Lack of basic sanitation is the root cause of the high incidence of diarrhoea and child mortality in developing countries. Nurses have unique opportunities to reduce the mortality associated with diarrhoeal diseases by going beyond treatment to primary prevention.Aim:
This article applies current literature on sanitation and examples from two countries to enable nurses to participate in or lead sanitation improvement and diarrhoea reduction.Methods:
Major reports on sanitation and websites for various governmental and non-governmental organizations were reviewed for problems and strategies amenable to nursing action. Databases were searched for articles on the nursing role in sanitation using the keywords hygiene, sanitation, toilets, diarrhoea, hand washing and nurse. Concepts from the literature were integrated with experiences of nurses in two countries.Findings:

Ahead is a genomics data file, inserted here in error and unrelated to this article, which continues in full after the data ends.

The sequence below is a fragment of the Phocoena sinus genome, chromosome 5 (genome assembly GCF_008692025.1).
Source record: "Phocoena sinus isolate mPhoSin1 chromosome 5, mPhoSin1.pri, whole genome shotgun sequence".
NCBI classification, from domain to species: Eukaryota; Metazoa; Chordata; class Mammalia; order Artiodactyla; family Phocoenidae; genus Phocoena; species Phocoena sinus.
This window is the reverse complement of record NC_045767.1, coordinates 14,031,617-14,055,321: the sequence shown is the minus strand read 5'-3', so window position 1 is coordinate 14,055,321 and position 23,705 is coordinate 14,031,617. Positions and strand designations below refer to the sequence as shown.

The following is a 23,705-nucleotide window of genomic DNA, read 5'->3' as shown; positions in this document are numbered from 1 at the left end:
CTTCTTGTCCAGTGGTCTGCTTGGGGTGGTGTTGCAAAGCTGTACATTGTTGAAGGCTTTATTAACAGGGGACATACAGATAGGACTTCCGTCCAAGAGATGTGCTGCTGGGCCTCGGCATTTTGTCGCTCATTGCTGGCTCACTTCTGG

Several publications on sanitation improvement provided sufficient detail for nurses to utilize. No articles were found on the comprehensive role of nurses in sanitation. Community behaviour change in sanitation improvement was identified as critical in the literature and in the field.Conclusion:
While sanitation engineers and others may act to improve sanitation in a nation, they do not provide the ongoing health education needed for community behaviour change. Lessons from Ethiopia and Haiti show the value of community participation in sanitation planning, as well as the need for ongoing reinforcement. Nurses can save many lives by incorporating hygiene and sanitation strategies into their practice to reinforce efforts of others or to take leadership roles.